HTZ’ mix currently stands at 62% leisure, 38% business. Recessions cause business trips to be cancelled and pricing pressure. Similarly, they reduce leisure travel. The customers that Uber/Lyft were poaching were the best customers for the rental car companies. For decades, business customers were the most profitable source of business for Avis and Hertz. Business customers were also the most price inelastic and profitable. Uber and Lyft have entirely reversed that equation and providing rental vehicles to their drivers is simply not enough to recover that opportunity as they put additional pricing pressure on rentals while being highly price sensitive rental customers themselves.
A weaker used vehicle market translates to lower residual values for vehicles that rental car operators are looking to dispose of after use (typically 12-18 months). Vehicle depreciation costs are cash expenses and typically make up ~25-30% of total operating costs.
Strong used car prices have supported the lowest Depreciation per unit in 5 years. Fleet costs have fallen 15% YoY primarily thanks to this. The one mitigating factor is that 29% of HTZ cars are depreciation protected through vehicle offtake contracts through which the manufacturer is obligated to buy back vehicles at a fixed prices/depreciation rate at a specified time. HTZ in turn has to pay a premium on cars that it buys through the manufacturer offtake contracts.
While Enterprise, Avis and HTZ collectively control 95% of the car rental market in the US, competition and pricing pressure is building both from Sixt’s expansion, ride sharing providers and car sharing companies like Turo. HTZ is the least efficient and the most levered out of the group making it the most vulnerable to a downturn and increased competition. Due to its lower debt and higher efficiency, Enterprise runs pricing in rentals, making HTZ a price taker. In addition, rental car operators are largely unable to create their own demand, making them volume-takers depending on customer travel. On-airport rentals make up 66% of rental transactions for HTZ rendering Airport traffic the most important driver of volumes.
The ride-hailing apps are consistently taking market share from car rental.
The above chart illustrates HTZ problem. Direct operating costs have averaged 55.5% and are difficult to cut further due to wage pressure and unionized employees. Vehicle depreciation is averaging 28% over the last four quarters, a record low since 2015. Vehicle interest expense is a function of rates and there’s little room to move the needle on SG&A.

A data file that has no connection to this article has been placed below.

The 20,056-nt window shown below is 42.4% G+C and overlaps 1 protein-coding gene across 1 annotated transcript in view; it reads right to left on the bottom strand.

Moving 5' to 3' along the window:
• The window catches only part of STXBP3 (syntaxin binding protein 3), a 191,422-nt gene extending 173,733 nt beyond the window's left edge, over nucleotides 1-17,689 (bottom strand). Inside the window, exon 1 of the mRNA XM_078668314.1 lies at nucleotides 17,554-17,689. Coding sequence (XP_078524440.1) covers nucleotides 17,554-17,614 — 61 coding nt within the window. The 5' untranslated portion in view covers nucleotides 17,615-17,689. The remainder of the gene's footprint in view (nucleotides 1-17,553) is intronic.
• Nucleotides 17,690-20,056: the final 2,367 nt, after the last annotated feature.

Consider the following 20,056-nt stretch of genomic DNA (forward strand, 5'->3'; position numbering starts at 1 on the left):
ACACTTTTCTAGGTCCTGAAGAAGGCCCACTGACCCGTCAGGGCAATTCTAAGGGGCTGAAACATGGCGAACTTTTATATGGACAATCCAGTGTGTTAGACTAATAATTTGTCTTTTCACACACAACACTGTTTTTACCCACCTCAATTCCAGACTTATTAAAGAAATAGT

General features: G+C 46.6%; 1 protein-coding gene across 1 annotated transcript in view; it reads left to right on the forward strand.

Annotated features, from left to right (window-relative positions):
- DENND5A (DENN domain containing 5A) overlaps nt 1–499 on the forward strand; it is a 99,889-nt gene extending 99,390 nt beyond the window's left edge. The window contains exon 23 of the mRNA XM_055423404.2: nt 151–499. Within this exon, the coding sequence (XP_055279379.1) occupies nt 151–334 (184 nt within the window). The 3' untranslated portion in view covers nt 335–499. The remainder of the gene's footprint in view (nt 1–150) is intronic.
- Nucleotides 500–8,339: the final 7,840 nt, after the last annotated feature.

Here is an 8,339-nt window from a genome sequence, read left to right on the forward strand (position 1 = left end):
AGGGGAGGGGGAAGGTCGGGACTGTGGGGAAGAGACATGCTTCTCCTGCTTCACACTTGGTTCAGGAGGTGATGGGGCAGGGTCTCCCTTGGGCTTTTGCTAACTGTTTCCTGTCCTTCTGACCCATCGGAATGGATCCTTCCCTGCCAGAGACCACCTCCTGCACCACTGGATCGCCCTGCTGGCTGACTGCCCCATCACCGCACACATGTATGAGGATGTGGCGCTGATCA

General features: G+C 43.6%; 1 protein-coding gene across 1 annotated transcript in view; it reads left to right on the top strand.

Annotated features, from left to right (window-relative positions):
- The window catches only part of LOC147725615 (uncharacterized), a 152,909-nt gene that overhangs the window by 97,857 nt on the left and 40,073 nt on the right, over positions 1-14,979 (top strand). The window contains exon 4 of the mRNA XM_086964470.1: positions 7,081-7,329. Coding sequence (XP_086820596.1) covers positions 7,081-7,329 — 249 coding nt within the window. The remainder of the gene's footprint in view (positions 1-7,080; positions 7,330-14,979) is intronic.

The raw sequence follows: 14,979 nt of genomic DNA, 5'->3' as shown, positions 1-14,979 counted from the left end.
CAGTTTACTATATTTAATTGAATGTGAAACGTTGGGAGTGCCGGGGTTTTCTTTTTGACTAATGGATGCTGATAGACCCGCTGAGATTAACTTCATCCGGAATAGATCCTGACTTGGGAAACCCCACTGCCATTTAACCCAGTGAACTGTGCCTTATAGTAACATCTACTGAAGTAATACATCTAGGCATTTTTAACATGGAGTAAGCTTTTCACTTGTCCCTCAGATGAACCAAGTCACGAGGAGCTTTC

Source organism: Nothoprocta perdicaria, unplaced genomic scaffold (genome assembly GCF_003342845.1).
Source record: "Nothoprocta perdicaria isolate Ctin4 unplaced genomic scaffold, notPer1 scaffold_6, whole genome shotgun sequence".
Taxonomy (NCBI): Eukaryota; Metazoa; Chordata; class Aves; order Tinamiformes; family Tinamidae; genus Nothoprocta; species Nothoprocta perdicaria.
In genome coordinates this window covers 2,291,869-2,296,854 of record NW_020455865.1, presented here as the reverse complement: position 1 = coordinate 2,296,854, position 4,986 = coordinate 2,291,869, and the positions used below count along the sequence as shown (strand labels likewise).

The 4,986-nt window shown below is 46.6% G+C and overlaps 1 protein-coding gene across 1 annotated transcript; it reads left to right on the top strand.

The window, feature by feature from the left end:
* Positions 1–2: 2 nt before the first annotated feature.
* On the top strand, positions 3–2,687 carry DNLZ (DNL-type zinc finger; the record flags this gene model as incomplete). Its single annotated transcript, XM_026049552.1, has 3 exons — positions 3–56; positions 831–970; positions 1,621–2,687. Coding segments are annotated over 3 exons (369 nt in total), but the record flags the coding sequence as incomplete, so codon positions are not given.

While the absolute amount of corporate and fleet debt at Hertz has continued to grow, there has been a shift from using more corporate to using more fleet debt by increasing advance rates on ABS. HTZ cannot delever by reducing vehicle debt as this comes at the cost of EBITDA. With fleet debt of $12.4bn, corporate debt of $4.4bn, and corporate EBITDA post vehicle depreciation and vehicle interest expense of $300-400MM in a good year, there is simply not enough free cashflow generation to delever after paying down corporate interest expense of $275MM and annual non-vehicle capex of about $200MM.
The bottom line is that it’s difficult to see how HTZ can produce positive cashflow to delever as long as pricing pressures persist. In fact, management is doing the opposite and trying to grow their way out of the problem. This strategy adds to HTZ’s vulnerability to adverse used car depreciation, pricing and utilization trends.
While HTZ common has 35.5% short interest, the HTZ 7 ‘22 senior secured 2nd lien bonds are trading at about 102.25 with a yield to maturity of 6.6% while HTZ 6 ¼ ’22 are trading at 96.75 or a yield to maturity of 7.35%. For both the use of the make-whole is unikely.
What is interesting about the 2nd liens is that, should HTZ fail to refinance any of its debt the 2nd liens would likely have significant downside as cars are used as collateral for ABS with 91% advance rates, HTZ has few tangible assets outside of its cars and run rate corporate EBITDA ~$400-$500MM. There is $670MM of first lien debt and $1.25bn of 2nd lien debt. On the other hand, should HTZ get enough investor support to refinance its 2020 and 2021 maturities by issuing more 2nd lien debt the collateral package would be diluted and recovery values for the 2022 2nd liens would fall as this would mean an increase of $1.2bn in 2nd lien debt.
I do not hold a position with the issuer such as employment, directorship, or consultancy. I and/or others I advise hold a material investment in the issuer's securities.